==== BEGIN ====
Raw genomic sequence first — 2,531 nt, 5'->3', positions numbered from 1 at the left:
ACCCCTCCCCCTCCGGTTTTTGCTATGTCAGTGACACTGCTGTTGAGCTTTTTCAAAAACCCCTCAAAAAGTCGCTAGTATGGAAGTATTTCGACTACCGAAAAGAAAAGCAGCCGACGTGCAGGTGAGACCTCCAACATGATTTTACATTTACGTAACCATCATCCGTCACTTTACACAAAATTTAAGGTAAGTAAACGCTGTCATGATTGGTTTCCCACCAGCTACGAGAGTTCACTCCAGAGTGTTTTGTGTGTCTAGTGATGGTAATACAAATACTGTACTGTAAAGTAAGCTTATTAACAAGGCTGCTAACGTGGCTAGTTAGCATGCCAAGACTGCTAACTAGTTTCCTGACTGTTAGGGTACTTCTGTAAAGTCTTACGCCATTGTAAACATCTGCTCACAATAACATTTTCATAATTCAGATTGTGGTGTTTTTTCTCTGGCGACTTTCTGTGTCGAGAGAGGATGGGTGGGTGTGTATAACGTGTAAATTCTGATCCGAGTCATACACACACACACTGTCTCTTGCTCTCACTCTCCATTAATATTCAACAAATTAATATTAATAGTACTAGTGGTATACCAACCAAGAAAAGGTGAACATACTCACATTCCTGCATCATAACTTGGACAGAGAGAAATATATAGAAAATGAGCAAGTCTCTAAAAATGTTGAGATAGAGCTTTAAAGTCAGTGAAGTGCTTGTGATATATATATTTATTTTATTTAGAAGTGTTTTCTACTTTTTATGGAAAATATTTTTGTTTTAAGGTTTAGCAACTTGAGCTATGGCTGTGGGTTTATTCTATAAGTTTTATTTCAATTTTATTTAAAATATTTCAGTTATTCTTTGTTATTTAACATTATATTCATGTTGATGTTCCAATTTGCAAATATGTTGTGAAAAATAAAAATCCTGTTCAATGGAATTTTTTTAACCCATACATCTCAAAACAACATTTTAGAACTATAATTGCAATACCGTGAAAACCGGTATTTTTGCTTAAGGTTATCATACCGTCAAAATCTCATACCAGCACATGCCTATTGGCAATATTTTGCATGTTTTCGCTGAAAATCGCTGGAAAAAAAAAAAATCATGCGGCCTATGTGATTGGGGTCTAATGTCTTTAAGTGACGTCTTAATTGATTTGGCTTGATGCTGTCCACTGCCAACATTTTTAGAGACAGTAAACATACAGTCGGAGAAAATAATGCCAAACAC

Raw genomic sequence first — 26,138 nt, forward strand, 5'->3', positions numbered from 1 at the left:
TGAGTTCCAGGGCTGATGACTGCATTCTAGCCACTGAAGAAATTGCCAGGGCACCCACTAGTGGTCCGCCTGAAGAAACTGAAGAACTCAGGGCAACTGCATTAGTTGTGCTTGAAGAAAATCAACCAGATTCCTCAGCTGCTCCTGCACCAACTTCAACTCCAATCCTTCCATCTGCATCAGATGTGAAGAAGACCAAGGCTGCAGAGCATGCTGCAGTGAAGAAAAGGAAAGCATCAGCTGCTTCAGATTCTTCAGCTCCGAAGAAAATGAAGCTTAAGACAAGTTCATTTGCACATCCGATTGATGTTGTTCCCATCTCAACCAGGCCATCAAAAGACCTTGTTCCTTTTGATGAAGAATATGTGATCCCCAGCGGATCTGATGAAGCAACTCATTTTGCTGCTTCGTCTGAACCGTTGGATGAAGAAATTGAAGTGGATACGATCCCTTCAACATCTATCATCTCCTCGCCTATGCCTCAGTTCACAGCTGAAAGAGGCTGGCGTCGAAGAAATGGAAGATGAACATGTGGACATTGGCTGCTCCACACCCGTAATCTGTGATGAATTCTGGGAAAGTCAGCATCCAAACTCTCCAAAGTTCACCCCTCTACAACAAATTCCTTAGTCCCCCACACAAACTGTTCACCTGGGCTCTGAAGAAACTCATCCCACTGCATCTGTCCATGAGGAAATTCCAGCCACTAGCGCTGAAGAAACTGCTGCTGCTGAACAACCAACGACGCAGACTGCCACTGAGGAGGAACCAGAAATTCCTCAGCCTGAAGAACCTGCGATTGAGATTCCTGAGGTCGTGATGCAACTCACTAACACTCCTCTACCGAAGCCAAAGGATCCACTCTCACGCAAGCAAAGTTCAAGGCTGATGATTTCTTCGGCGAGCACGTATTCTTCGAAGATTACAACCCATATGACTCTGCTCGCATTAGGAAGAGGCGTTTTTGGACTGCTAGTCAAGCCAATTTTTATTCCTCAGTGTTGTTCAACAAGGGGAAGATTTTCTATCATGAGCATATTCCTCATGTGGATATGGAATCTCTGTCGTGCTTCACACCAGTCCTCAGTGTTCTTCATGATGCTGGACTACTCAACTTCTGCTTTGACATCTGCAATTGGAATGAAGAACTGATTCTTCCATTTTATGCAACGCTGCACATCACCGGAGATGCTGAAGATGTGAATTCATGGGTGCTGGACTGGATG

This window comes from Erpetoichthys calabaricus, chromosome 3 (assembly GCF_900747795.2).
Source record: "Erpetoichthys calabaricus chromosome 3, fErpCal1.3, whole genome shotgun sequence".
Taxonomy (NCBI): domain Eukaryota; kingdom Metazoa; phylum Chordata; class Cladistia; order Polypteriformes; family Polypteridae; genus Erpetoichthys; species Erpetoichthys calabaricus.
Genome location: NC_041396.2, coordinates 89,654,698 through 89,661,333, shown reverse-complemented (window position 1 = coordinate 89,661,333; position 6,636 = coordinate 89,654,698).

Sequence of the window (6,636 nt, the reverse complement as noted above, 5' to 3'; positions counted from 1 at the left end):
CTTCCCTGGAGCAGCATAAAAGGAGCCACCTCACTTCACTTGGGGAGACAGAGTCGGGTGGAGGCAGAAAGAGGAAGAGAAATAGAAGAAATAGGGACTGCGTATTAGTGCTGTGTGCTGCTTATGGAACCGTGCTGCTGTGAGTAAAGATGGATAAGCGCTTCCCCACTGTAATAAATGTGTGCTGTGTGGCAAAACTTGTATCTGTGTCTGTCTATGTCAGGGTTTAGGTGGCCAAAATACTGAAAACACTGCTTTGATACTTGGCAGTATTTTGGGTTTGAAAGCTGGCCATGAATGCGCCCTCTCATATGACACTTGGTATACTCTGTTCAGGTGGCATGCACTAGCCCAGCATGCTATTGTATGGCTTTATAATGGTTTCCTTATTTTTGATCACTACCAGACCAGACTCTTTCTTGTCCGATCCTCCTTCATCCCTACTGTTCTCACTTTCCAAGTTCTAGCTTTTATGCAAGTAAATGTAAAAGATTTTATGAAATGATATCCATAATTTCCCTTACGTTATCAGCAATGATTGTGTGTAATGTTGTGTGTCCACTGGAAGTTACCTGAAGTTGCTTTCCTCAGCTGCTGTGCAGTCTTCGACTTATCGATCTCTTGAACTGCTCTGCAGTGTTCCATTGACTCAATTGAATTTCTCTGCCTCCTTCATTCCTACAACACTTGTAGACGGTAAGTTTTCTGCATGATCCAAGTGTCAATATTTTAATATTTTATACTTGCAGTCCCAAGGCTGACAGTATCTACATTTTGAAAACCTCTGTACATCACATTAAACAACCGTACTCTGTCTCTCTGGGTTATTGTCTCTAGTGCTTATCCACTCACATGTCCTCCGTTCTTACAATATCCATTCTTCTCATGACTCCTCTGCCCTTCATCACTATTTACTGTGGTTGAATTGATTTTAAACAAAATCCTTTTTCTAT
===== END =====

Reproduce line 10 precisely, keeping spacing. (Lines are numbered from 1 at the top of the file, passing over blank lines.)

CTTCCCTGGAGCAGCATAAAAGGAGCCACCTCACTTCACTTGGGGAGACAGAGTCGGGTGGAGGCAGAAAGAGGAAGAGAAATAGAAGAAATAGGGACTGCGTATTAGTGCTGTGTGCTGCTTATGGAACCGTGCTGCTGTGAGTAAAGATGGATAAGCGCTTCCCCACTGTAATAAATGTGTGCTGTGTGGCAAAACTTGTATCTGTGTCTGTCTATGTCAGGGTTTAGGTGGCCAAAATACTGAAAACACTGCTTTGATACTTGGCAGTATTTTGGGTTTGAAAGCTGGCCATGAATGCGCCCTCTCATATGACACTTGGTATACTCTGTTCAGGTGGCATGCACTAGCCCAGCATGCTATTGTATGGCTTTATAATGGTTTCCTTATTTTTGATCACTACCAGACCAGACTCTTTCTTGTCCGATCCTCCTTCATCCCTACTGTTCTCACTTTCCAAGTTCTAGCTTTTATGCAAGTAAATGTAAAAGATTTTATGAAATGATATCCATAATTTCCCTTACGTTATCAGCAATGATTGTGTGTAATGTTGTGTGTCCACTGGAAGTTACCTGAAGTTGCTTTCCTCAGCTGCTGTGCAGTCTTCGACTTATCGATCTCTTGAACTGCTCTGCAGTGTTCCATTGACTCAATTGAATTTCTCTGCCTCCTTCATTCCTACAACACTTGTAGACGGTAAGTTTTCTGCATGATCCAAGTGTCAATATTTTAATATTTTATACTTGCAGTCCCAAGGCTGACAGTATCTACATTTTGAAAACCTCTGTACATCACATTAAACAACCGTACTCTGTCTCTCTGGGTTATTGTCTCTAGTGCTTATCCACTCACATGTCCTCCGTTCTTACAATATCCATTCTTCTCATGACTCCTCTGCCCTTCATCACTATTTACTGTGGTTGAATTGATTTTAAACAAAATCCTTTTTCTAT